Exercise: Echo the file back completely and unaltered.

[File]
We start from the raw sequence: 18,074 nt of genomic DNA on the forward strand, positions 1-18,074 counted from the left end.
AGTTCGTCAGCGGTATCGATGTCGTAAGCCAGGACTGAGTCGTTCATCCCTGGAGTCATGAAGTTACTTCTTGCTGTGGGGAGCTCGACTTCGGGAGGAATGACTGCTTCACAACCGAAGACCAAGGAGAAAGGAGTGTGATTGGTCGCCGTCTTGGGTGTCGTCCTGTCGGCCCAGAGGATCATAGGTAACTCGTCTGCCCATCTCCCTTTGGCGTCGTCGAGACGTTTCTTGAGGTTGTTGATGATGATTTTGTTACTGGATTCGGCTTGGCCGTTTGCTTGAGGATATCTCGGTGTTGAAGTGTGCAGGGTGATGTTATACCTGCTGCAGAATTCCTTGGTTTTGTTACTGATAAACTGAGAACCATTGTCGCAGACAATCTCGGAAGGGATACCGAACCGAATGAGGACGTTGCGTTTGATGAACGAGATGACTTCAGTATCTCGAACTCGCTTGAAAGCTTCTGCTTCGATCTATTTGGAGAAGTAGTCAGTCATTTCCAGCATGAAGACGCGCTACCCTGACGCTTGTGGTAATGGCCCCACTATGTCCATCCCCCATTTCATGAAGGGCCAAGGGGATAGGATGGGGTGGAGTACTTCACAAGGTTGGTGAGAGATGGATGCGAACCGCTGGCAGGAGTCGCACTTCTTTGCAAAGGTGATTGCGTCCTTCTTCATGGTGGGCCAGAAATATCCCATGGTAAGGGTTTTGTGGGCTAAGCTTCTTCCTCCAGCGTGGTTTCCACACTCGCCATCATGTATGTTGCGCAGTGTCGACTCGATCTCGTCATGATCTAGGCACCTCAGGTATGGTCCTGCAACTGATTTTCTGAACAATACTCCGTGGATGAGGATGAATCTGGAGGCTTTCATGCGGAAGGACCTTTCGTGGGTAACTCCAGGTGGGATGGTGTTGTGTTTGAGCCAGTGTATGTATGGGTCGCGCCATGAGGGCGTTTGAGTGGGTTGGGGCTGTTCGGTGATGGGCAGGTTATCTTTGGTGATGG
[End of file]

We start from the raw sequence: 18,074 nt of genomic DNA on the forward strand, positions 1-18,074 counted from the left end.
AGTTCGTCAGCGGTATCGATGTCGTAAGCCAGGACTGAGTCGTTCATCCCTGGAGTCATGAAGTTACTTCTTGCTGTGGGGAGCTCGACTTCGGGAGGAATGACTGCTTCACAACCGAAGACCAAGGAGAAAGGAGTGTGATTGGTCGCCGTCTTGGGTGTCGTCCTGTCGGCCCAGAGGATCATAGGTAACTCGTCTGCCCATCTCCCTTTGGCGTCGTCGAGACGTTTCTTGAGGTTGTTGATGATGATTTTGTTACTGGATTCGGCTTGGCCGTTTGCTTGAGGATATCTCGGTGTTGAAGTGTGCAGGGTGATGTTATACCTGCTGCAGAATTCCTTGGTTTTGTTACTGATAAACTGAGAACCATTGTCGCAGACAATCTCGGAAGGGATACCGAACCGAATGAGGACGTTGCGTTTGATGAACGAGATGACTTCAGTATCTCGAACTCGCTTGAAAGCTTCTGCTTCGATCTATTTGGAGAAGTAGTCAGTCATTTCCAGCATGAAGACGCGCTACCCTGACGCTTGTGGTAATGGCCCCACTATGTCCATCCCCCATTTCATGAAGGGCCAAGGGGATAGGATGGGGTGGAGTACTTCACAAGGTTGGTGAGAGATGGATGCGAACCGCTGGCAGGAGTCGCACTTCTTTGCAAAGGTGATTGCGTCCTTCTTCATGGTGGGCCAGAAATATCCCATGGTAAGGGTTTTGTGGGCTAAGCTTCTTCCTCCAGCGTGGTTTCCACACTCGCCATCATGTATGTTGCGCAGTGTCGACTCGATCTCGTCATGATCTAGGCACCTCAGGTATGGTCCTGCAACTGATTTTCTGAACAATACTCCGTGGATGAGGATGAATCTGGAGGCTTTCATGCGGAAGGACCTTTCGTGGGTAACTCCAGGTGGGATGGTGTTGTGTTTGAGCCAGTGTATGTATGGGTCGCGCCATGAGGGCGTTTGAGTGGGTTGGGGCTGTTCGGTGATGGGCAGGTTATCTTTGGTGATGG